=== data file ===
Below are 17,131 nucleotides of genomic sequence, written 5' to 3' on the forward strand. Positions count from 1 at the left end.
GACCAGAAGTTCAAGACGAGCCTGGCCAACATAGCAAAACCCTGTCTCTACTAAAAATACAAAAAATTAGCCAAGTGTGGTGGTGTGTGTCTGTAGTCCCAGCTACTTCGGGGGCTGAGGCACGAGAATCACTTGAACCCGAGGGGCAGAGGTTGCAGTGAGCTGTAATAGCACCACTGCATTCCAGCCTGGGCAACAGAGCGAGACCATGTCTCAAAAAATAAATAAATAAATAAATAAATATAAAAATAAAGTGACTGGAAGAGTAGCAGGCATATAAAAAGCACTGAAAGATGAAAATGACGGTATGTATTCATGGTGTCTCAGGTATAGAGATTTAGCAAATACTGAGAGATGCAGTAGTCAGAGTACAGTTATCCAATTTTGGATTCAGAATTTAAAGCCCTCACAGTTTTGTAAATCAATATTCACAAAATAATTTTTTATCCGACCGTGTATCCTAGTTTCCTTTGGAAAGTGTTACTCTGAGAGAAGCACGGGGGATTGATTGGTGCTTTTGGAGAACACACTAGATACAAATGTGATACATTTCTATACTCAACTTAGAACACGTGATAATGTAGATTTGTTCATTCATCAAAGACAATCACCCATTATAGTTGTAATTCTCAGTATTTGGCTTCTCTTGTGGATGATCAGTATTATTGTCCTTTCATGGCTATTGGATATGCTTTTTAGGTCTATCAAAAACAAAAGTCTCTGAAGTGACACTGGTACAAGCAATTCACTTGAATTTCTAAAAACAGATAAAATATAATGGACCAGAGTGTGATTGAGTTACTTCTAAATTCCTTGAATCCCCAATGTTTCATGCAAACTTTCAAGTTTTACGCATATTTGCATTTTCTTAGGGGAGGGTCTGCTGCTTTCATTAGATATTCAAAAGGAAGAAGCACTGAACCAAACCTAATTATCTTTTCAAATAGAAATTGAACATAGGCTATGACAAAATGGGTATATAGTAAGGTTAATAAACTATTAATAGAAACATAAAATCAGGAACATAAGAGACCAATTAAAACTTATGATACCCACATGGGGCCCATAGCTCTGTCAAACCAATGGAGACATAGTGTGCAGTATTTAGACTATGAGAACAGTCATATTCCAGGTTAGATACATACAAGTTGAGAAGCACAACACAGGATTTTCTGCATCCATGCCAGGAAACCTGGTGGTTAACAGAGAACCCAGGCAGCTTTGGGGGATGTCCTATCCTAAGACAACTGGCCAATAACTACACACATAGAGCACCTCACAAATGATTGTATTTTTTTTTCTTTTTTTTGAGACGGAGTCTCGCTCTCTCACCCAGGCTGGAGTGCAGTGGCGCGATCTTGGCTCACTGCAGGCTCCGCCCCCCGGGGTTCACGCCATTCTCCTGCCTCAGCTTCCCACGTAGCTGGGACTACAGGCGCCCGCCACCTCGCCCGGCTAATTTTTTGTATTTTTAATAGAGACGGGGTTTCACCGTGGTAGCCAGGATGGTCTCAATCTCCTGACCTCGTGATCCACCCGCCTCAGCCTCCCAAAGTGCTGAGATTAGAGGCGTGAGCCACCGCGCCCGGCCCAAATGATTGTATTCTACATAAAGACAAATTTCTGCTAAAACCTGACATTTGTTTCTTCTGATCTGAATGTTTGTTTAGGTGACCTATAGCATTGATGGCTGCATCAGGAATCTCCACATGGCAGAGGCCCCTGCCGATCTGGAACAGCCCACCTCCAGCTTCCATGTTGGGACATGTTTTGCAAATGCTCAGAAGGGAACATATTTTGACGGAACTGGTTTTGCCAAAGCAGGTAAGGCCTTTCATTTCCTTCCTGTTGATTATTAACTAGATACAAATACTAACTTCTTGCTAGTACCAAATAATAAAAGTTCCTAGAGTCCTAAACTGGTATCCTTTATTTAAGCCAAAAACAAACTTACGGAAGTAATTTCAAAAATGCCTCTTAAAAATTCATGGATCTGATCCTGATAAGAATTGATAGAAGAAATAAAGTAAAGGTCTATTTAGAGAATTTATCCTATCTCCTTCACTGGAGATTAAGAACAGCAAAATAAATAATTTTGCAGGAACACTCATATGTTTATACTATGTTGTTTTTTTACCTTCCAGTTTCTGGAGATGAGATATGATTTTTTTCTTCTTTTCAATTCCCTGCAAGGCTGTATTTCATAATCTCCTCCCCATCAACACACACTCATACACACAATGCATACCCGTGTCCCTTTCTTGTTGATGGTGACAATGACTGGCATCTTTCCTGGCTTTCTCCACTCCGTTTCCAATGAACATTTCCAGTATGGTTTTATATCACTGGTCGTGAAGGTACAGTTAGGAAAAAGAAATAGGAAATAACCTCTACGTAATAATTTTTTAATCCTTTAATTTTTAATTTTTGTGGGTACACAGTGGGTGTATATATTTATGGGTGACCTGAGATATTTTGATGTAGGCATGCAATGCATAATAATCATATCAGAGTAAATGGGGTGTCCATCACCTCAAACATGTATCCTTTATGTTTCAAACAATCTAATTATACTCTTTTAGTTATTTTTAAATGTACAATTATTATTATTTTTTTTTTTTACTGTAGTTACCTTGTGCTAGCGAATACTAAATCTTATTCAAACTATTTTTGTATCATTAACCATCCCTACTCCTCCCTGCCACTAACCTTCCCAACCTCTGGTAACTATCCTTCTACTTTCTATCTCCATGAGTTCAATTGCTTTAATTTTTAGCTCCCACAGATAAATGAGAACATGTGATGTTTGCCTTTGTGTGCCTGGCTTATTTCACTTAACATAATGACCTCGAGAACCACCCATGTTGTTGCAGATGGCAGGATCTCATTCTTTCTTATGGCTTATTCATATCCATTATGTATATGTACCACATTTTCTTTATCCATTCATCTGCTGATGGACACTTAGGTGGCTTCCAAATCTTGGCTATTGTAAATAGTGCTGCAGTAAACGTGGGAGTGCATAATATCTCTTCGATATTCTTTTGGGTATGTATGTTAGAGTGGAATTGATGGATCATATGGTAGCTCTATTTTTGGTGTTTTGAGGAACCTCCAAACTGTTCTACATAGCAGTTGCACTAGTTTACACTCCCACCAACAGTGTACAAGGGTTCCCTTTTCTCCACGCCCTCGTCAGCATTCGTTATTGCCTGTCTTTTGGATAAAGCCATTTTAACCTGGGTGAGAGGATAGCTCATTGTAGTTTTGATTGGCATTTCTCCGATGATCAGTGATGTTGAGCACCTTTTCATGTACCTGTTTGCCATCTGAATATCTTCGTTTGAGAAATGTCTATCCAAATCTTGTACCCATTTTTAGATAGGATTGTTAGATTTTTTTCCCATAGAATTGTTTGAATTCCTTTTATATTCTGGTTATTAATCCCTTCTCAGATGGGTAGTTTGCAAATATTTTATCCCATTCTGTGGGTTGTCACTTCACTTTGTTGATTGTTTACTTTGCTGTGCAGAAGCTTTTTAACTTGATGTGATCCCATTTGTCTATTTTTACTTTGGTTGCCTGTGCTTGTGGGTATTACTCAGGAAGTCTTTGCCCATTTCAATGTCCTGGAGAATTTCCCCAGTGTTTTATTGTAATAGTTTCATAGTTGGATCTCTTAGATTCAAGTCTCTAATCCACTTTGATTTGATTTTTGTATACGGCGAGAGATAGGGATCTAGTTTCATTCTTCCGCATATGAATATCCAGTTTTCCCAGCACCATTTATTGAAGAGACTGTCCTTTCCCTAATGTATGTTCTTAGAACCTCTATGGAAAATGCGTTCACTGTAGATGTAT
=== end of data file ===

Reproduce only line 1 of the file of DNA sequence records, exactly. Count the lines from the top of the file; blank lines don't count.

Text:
Below are 17,131 nucleotides of genomic sequence, written 5' to 3' on the forward strand. Positions count from 1 at the left end.